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Newcomer challenges council president

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GREENFIELD — The president of the Hancock County Council is being challenged by a candidate who vows to never vote for a tax increase.

Bruce Fleming says taxation is his primary concern in the race against incumbent councilman Bill Bolander for the GOP nomination for the council’s fourth district seat. But Bolander, seeking his sixth term, is defending his stance on spending and says the county’s fiscal health is strong.

Both are New Palestine residents; the district covers Sugar Creek and Brandywine townships. If there are no Democratic or minor party candidates slated this summer, the winner of the May 6 Republican primary election will serve the next four years.

Fleming, a political newcomer, acknowledges he doesn’t have all of the answers, but he knows one thing: He won’t vote for a spending measure that will mean higher taxes.

“I just want to get on the council; at least for four years I won’t vote for a tax increase, a bond issue, anything for four years,” he said.

When it comes to bond issues, the two couldn’t be more different. Bolander has never voted against a bond issue but says there’s a logical reason: The county needs to plan ahead for spending and prepare for a rainy day. Taking out a loan on expenses – especially when interest rates are relatively low like they are now – means the county can build up its coffers, even though county debt means higher property taxes.

“There are some people who think we should raid our funds and pay for that, but if a true emergency comes up, we are unable to meet (county needs),” Bolander said. “I’d like to think if my furnace blows up, I can write a check for it. I feel the same way (about county government): We should have reserves and financing makes more sense because you don’t want to deplete your reserves.”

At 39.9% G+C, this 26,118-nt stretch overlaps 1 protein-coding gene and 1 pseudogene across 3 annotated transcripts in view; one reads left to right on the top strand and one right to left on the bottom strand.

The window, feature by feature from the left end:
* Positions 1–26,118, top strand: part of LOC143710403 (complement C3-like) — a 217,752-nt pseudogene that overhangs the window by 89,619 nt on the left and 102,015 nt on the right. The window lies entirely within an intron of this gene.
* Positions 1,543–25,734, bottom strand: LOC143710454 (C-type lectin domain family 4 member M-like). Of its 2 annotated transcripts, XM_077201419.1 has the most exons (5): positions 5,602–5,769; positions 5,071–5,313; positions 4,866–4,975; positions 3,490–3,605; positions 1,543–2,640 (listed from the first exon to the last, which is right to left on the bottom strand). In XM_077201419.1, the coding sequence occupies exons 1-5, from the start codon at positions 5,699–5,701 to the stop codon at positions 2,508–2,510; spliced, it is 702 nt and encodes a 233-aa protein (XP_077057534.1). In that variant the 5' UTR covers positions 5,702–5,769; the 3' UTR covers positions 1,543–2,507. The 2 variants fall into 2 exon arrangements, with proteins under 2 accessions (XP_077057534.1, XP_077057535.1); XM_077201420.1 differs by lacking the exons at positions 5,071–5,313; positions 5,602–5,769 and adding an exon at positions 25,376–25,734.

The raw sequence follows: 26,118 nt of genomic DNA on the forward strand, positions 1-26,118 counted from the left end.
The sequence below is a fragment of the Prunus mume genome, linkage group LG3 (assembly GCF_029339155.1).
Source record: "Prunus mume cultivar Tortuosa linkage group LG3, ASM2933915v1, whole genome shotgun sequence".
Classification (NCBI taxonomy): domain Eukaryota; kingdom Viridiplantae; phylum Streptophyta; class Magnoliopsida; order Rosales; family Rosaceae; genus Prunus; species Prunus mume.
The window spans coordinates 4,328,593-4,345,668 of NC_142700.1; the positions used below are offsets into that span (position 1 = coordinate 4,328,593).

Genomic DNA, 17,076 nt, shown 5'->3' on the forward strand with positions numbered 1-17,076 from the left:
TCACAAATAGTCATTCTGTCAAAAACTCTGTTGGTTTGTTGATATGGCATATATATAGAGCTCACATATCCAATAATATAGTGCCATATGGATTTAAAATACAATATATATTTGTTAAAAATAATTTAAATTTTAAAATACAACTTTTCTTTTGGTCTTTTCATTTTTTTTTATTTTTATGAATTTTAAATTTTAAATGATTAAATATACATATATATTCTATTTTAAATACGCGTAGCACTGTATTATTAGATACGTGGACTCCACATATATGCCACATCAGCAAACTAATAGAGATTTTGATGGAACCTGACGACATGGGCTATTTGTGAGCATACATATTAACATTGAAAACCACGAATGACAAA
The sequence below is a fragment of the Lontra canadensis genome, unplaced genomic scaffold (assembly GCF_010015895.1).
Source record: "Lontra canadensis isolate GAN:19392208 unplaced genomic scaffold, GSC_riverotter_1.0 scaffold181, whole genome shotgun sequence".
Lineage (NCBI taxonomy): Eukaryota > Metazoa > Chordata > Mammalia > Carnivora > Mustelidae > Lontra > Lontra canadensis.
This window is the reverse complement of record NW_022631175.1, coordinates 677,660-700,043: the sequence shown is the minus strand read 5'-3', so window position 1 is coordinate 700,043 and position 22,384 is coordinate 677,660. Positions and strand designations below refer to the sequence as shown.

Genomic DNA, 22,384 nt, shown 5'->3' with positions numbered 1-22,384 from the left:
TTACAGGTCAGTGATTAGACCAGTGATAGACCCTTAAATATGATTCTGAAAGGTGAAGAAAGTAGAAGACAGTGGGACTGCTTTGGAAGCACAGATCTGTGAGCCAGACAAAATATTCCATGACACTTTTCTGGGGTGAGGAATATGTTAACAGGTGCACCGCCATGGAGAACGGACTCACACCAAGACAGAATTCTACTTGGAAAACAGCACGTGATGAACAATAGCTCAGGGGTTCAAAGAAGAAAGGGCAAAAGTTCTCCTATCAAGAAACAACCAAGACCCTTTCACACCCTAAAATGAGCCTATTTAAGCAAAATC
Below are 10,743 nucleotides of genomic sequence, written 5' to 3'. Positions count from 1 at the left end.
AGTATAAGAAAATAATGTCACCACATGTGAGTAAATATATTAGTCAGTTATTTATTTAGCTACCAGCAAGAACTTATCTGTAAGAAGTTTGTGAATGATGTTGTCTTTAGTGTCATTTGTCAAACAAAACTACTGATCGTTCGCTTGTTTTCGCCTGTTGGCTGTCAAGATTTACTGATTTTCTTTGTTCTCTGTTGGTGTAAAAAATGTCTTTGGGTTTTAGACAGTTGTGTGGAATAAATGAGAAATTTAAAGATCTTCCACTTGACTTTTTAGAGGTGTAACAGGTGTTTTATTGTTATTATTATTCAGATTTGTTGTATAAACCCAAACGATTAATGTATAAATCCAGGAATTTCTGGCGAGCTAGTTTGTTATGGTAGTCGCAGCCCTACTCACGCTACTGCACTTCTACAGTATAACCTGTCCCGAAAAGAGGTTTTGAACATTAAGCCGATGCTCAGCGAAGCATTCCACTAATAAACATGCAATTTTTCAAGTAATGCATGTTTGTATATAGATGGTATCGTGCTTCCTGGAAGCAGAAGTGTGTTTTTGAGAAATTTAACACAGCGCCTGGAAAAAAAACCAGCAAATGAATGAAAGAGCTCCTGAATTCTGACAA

Bolander, 66, has served on the county council 23 years and has been president the last four.

“I’d like to continue the work we’ve been doing,” Bolander said. “We’ve made a lot of headway coming through tough times, and we’ve got our finances in order, and I’d like to see us maintain it.”

But Fleming, 74, says his opponent has been in office too long, and it’s wrong that somebody gets re-elected time and again without having an opponent.

The last three years the council has voted on bond issues to pay for miscellaneous expenses. Bolander said the 2011 issue to pay for a lawsuit settlement and telephone services for the dispatch center was needed, as was the 2013 bond issue for miscellaneous county expenses. Bolander said the county was able to earmark more money for road maintenance by paying for other items out of bond issues.

“We were accused of moving stuff around: That was exactly what we did. We moved money around to take money on bonds, and we put more on roads,” Bolander said.

Bolander also voted in favor of the 2012 bond issue that ultimately failed. The bond would have been spent mostly on new trucks for the county highway department. Bolander was among the minority of officials who said borrowing the money would have freed up funds for road maintenance.

Overall, Bolander says he’s trying to be conservative with county expenses, while at the same time preparing a cushion for the future.

“It hasn’t been for a recreation center in the Bahamas or anything like that,” he said. “I think we’ve been pretty conservative with our money over the years.”

But Fleming has a different outlook.

“How about cutting spending?” Fleming said. “Let’s reduce government. Do we need 100 people in this position, 60 in this department? Whatever. Let’s take a look at things before we just arbitrarily vote for a tax or a bond.”

Fleming has attended only a few county council meetings in recent years, and acknowledges he doesn’t have all of the answers.

“I don’t know (where I’d trim the budget) because I’m new,” he said. “I’m learning. I don’t really know. I think you’d have to be there to know what needs to be cut.”

Fleming says though he would only be one of a seven-member board, he hopes he can work with other fiscally conservative members to make a difference.

“I’d like to go in there for four years and see what goes on, see if I can stop tax increases and see if I can help people in this county who are on a fixed income, like me.”

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